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Nucleophilic substitutions

  1. Aug 4, 2012 #1
    I'm trying to get a good understanding of why one nucleophile, replaces another nucleophile during a nuclephilic substitution. For instance, halide ions are strong nucleophiles so why are they so easy to replace, even by weak nucleophiles like OH-? I read that a way to estimate the strength of a leaving group, you look at the its pKa when attached to a hydrogen atom. The lower the pKa, the better the leaving group. With the exception of HF, all the hydrohalic acids are very strong which explains why they make good leaving groups. I read that tosylate groups are as good as halide groups for leaving so I'm guessing tosylic acid has a pretty low pKa. So is it mainly the strength of the leaving group that underlies nucleophilic substitutions?

    Do nitro groups participate in nucleophilic substitution? Their corresponding acid is nitrous acid which is pretty strong.
    Last edited: Aug 4, 2012
  2. jcsd
  3. Aug 4, 2012 #2


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    In some way, it is all a question of thermodynamics, especially of the mass action law. Typically, the concentration of OH- is high but there are no Cl- ions in the pot, so substitution of Cl by OH is favored entropically.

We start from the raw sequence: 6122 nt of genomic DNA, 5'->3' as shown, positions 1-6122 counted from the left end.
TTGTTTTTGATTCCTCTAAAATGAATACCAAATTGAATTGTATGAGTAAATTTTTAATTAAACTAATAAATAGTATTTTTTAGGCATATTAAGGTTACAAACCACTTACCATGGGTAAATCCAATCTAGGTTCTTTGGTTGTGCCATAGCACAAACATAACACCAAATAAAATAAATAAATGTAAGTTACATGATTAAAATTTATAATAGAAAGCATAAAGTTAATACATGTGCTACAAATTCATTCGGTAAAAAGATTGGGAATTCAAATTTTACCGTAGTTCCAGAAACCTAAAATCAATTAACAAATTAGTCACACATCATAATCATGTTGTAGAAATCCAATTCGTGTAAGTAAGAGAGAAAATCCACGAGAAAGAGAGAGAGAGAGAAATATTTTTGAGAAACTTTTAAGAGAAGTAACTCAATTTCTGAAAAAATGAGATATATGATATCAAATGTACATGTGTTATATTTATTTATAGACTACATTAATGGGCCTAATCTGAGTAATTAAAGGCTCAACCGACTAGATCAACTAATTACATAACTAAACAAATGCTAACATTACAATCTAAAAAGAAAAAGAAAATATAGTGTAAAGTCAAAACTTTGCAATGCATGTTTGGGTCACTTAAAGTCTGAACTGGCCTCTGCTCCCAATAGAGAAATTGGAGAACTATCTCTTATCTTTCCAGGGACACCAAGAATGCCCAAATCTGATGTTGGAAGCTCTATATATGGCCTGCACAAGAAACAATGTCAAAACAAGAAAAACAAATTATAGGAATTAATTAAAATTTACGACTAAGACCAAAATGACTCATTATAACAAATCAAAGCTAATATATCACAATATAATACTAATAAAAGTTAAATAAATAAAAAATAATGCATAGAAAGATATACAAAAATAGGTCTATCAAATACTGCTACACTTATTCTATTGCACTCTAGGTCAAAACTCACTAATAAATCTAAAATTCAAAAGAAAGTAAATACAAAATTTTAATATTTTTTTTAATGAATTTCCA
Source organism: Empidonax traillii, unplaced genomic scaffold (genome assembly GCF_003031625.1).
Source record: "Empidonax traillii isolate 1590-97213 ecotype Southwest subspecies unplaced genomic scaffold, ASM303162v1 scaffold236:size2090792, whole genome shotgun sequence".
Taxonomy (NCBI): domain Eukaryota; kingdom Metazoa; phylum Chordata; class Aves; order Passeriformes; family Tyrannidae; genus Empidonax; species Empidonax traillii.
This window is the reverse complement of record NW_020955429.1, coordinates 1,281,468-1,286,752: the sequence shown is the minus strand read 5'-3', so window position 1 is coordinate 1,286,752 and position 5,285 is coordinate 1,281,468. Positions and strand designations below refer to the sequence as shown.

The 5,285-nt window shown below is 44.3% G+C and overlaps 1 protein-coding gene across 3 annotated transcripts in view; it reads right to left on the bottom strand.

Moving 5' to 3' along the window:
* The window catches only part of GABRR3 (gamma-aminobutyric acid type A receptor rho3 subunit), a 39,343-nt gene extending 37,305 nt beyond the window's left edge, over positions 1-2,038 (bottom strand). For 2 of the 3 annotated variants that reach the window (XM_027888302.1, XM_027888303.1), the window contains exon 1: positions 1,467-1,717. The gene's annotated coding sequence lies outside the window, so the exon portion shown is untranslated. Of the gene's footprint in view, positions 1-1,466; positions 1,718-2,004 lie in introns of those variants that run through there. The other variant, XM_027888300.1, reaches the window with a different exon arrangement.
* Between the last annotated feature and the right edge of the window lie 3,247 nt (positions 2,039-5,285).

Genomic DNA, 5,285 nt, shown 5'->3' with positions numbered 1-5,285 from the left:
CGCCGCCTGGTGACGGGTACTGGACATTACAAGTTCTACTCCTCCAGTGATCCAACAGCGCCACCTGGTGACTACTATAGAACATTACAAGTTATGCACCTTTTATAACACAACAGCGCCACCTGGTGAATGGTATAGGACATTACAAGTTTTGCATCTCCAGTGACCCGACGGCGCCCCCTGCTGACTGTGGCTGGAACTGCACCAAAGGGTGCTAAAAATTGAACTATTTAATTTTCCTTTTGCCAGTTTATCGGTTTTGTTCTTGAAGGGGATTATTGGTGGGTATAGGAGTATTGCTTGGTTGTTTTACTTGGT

4. Aug 6, 2012 #3


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    ... and OH- is a LOUSY leaving group even after the reaction has proceeded somewhat and chloride anions begin to have a measurable concentration.

    In general, the stability of the leaving group affects the rate of reaction with the more stable species undergoing more rapid reaction. Also, the more basic the leaving group is the slower the reaction will proceed.
  5. Aug 6, 2012 #4


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    True, but this stability of the leaving group in solution is also a thermodynamic concept.
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